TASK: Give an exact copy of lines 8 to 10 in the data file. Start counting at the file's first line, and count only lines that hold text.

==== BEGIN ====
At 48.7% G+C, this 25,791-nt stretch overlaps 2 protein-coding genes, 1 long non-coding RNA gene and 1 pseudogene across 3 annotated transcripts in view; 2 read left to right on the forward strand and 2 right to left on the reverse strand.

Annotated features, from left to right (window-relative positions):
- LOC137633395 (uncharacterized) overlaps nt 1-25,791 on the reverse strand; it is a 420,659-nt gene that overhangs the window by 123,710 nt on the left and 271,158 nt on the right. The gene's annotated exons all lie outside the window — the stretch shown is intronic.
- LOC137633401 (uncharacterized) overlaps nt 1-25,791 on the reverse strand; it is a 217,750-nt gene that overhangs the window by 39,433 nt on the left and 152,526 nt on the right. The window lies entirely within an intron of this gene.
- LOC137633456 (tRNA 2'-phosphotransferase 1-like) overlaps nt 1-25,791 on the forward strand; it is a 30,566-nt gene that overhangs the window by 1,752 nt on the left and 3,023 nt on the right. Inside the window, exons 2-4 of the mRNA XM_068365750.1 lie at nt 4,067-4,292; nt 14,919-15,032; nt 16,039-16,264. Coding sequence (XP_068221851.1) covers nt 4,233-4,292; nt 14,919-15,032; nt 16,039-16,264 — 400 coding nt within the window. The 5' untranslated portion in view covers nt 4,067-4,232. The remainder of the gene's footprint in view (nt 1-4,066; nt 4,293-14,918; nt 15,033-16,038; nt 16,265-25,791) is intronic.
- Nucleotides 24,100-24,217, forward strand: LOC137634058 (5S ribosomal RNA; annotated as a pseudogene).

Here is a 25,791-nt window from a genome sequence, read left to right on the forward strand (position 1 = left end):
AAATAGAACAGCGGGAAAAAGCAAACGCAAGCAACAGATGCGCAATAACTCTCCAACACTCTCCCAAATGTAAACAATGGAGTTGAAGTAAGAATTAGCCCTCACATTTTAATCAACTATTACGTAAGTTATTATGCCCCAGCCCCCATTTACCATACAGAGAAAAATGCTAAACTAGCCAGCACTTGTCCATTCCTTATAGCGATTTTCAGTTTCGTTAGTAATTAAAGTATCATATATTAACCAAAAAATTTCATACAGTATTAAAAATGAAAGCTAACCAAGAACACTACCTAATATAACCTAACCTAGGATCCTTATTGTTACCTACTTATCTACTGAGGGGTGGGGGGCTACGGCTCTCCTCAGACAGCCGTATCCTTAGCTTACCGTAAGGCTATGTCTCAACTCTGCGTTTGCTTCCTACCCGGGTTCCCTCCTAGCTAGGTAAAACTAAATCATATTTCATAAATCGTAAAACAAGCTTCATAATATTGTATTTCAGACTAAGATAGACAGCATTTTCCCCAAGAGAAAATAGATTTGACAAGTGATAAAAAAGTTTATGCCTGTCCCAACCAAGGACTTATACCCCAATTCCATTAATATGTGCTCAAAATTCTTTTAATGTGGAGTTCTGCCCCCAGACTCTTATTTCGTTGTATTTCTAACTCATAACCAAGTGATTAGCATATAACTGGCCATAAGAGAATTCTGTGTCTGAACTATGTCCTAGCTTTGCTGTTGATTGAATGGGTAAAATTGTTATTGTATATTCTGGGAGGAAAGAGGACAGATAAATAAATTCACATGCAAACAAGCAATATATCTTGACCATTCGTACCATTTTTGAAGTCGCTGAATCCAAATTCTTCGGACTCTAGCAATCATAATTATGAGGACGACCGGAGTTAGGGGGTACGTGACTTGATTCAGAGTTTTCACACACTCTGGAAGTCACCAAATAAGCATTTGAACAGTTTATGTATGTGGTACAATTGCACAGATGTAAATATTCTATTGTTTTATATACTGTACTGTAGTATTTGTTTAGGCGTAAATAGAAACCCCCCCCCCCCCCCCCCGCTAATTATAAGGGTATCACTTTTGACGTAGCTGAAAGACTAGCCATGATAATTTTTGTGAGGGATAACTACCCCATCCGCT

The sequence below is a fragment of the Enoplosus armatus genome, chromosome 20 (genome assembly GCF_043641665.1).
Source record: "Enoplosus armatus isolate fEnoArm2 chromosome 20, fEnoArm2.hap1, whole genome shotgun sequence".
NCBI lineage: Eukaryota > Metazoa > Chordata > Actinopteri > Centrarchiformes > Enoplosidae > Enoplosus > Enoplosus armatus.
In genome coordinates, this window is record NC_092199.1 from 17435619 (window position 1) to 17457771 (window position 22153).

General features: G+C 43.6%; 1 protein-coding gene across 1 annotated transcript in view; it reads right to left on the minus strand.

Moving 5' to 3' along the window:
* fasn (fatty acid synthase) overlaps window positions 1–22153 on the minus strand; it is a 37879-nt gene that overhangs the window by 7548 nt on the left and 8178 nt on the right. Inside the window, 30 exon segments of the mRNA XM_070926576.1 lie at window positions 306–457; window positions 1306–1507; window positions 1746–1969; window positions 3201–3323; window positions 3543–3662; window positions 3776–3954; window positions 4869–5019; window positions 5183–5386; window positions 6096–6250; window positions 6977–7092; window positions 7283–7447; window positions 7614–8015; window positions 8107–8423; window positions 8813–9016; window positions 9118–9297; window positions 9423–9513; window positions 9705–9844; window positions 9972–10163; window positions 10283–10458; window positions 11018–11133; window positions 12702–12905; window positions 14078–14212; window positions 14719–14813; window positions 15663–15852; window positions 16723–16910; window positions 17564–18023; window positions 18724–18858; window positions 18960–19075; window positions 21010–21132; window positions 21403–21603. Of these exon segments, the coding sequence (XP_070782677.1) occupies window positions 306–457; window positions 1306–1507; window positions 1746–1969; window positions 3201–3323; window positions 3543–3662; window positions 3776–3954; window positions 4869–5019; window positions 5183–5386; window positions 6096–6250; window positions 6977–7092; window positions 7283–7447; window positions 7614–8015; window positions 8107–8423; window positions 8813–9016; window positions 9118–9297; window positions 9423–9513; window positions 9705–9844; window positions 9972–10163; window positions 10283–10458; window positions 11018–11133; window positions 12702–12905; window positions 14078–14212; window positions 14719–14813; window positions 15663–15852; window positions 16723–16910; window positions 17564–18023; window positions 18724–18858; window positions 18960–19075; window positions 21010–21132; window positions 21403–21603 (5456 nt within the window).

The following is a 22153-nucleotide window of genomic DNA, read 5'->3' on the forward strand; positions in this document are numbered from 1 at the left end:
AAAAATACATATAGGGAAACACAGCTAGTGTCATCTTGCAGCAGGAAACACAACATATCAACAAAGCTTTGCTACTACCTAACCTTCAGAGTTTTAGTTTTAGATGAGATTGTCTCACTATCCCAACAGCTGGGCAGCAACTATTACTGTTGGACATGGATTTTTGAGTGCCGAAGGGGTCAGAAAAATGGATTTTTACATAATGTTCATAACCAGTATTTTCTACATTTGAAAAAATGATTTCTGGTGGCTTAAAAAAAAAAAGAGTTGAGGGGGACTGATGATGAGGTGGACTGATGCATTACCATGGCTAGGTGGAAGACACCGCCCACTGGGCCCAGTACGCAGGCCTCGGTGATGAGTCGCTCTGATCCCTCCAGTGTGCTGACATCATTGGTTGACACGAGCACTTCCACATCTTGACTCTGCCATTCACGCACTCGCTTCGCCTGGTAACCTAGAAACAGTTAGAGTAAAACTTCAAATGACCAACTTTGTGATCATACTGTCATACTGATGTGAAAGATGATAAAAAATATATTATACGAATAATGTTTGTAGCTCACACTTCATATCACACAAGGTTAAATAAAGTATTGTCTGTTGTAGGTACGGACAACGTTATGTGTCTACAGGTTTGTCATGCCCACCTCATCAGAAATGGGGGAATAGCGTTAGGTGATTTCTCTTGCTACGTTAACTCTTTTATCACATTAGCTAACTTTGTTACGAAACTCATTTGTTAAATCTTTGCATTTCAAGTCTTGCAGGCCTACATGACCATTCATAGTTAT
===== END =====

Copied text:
AAATAGAACAGCGGGAAAAAGCAAACGCAAGCAACAGATGCGCAATAACTCTCCAACACTCTCCCAAATGTAAACAATGGAGTTGAAGTAAGAATTAGCCCTCACATTTTAATCAACTATTACGTAAGTTATTATGCCCCAGCCCCCATTTACCATACAGAGAAAAATGCTAAACTAGCCAGCACTTGTCCATTCCTTATAGCGATTTTCAGTTTCGTTAGTAATTAAAGTATCATATATTAACCAAAAAATTTCATACAGTATTAAAAATGAAAGCTAACCAAGAACACTACCTAATATAACCTAACCTAGGATCCTTATTGTTACCTACTTATCTACTGAGGGGTGGGGGGCTACGGCTCTCCTCAGACAGCCGTATCCTTAGCTTACCGTAAGGCTATGTCTCAACTCTGCGTTTGCTTCCTACCCGGGTTCCCTCCTAGCTAGGTAAAACTAAATCATATTTCATAAATCGTAAAACAAGCTTCATAATATTGTATTTCAGACTAAGATAGACAGCATTTTCCCCAAGAGAAAATAGATTTGACAAGTGATAAAAAAGTTTATGCCTGTCCCAACCAAGGACTTATACCCCAATTCCATTAATATGTGCTCAAAATTCTTTTAATGTGGAGTTCTGCCCCCAGACTCTTATTTCGTTGTATTTCTAACTCATAACCAAGTGATTAGCATATAACTGGCCATAAGAGAATTCTGTGTCTGAACTATGTCCTAGCTTTGCTGTTGATTGAATGGGTAAAATTGTTATTGTATATTCTGGGAGGAAAGAGGACAGATAAATAAATTCACATGCAAACAAGCAATATATCTTGACCATTCGTACCATTTTTGAAGTCGCTGAATCCAAATTCTTCGGACTCTAGCAATCATAATTATGAGGACGACCGGAGTTAGGGGGTACGTGACTTGATTCAGAGTTTTCACACACTCTGGAAGTCACCAAATAAGCATTTGAACAGTTTATGTATGTGGTACAATTGCACAGATGTAAATATTCTATTGTTTTATATACTGTACTGTAGTATTTGTTTAGGCGTAAATAGAAACCCCCCCCCCCCCCCCCCGCTAATTATAAGGGTATCACTTTTGACGTAGCTGAAAGACTAGCCATGATAATTTTTGTGAGGGATAACTACCCCATCCGCT

The sequence below is a fragment of the Enoplosus armatus genome, chromosome 20 (genome assembly GCF_043641665.1).
Source record: "Enoplosus armatus isolate fEnoArm2 chromosome 20, fEnoArm2.hap1, whole genome shotgun sequence".